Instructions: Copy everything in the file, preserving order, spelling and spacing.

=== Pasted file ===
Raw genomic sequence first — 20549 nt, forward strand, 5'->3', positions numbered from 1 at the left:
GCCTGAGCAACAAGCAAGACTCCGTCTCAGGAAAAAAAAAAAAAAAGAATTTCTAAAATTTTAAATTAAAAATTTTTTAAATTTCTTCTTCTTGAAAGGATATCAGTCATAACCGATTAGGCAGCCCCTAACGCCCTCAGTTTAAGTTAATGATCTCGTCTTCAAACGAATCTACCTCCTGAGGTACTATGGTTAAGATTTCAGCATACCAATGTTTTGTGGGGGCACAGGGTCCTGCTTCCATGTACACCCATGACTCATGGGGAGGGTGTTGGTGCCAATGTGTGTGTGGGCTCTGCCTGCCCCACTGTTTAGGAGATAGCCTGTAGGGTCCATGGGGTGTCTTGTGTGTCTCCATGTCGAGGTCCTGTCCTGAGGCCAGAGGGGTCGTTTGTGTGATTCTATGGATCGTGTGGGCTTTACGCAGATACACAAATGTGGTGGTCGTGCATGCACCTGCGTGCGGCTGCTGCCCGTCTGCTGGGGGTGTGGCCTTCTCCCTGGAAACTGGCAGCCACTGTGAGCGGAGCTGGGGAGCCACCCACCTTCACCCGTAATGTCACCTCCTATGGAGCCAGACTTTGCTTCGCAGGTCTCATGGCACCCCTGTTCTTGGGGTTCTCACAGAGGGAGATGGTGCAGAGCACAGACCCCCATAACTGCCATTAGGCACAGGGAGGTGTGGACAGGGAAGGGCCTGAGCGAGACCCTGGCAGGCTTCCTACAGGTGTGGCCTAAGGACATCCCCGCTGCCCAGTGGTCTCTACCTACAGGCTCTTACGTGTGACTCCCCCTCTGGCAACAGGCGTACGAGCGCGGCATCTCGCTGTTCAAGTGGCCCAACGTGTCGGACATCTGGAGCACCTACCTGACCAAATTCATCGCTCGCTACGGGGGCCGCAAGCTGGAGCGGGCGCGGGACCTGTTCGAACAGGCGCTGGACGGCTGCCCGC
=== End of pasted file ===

Raw genomic sequence first — 20549 nt, forward strand, 5'->3', positions numbered from 1 at the left:
GCCTGAGCAACAAGCAAGACTCCGTCTCAGGAAAAAAAAAAAAAAAGAATTTCTAAAATTTTAAATTAAAAATTTTTTAAATTTCTTCTTCTTGAAAGGATATCAGTCATAACCGATTAGGCAGCCCCTAACGCCCTCAGTTTAAGTTAATGATCTCGTCTTCAAACGAATCTACCTCCTGAGGTACTATGGTTAAGATTTCAGCATACCAATGTTTTGTGGGGGCACAGGGTCCTGCTTCCATGTACACCCATGACTCATGGGGAGGGTGTTGGTGCCAATGTGTGTGTGGGCTCTGCCTGCCCCACTGTTTAGGAGATAGCCTGTAGGGTCCATGGGGTGTCTTGTGTGTCTCCATGTCGAGGTCCTGTCCTGAGGCCAGAGGGGTCGTTTGTGTGATTCTATGGATCGTGTGGGCTTTACGCAGATACACAAATGTGGTGGTCGTGCATGCACCTGCGTGCGGCTGCTGCCCGTCTGCTGGGGGTGTGGCCTTCTCCCTGGAAACTGGCAGCCACTGTGAGCGGAGCTGGGGAGCCACCCACCTTCACCCGTAATGTCACCTCCTATGGAGCCAGACTTTGCTTCGCAGGTCTCATGGCACCCCTGTTCTTGGGGTTCTCACAGAGGGAGATGGTGCAGAGCACAGACCCCCATAACTGCCATTAGGCACAGGGAGGTGTGGACAGGGAAGGGCCTGAGCGAGACCCTGGCAGGCTTCCTACAGGTGTGGCCTAAGGACATCCCCGCTGCCCAGTGGTCTCTACCTACAGGCTCTTACGTGTGACTCCCCCTCTGGCAACAGGCGTACGAGCGCGGCATCTCGCTGTTCAAGTGGCCCAACGTGTCGGACATCTGGAGCACCTACCTGACCAAATTCATCGCTCGCTACGGGGGCCGCAAGCTGGAGCGGGCGCGGGACCTGTTCGAACAGGCGCTGGACGGCTGCCCGC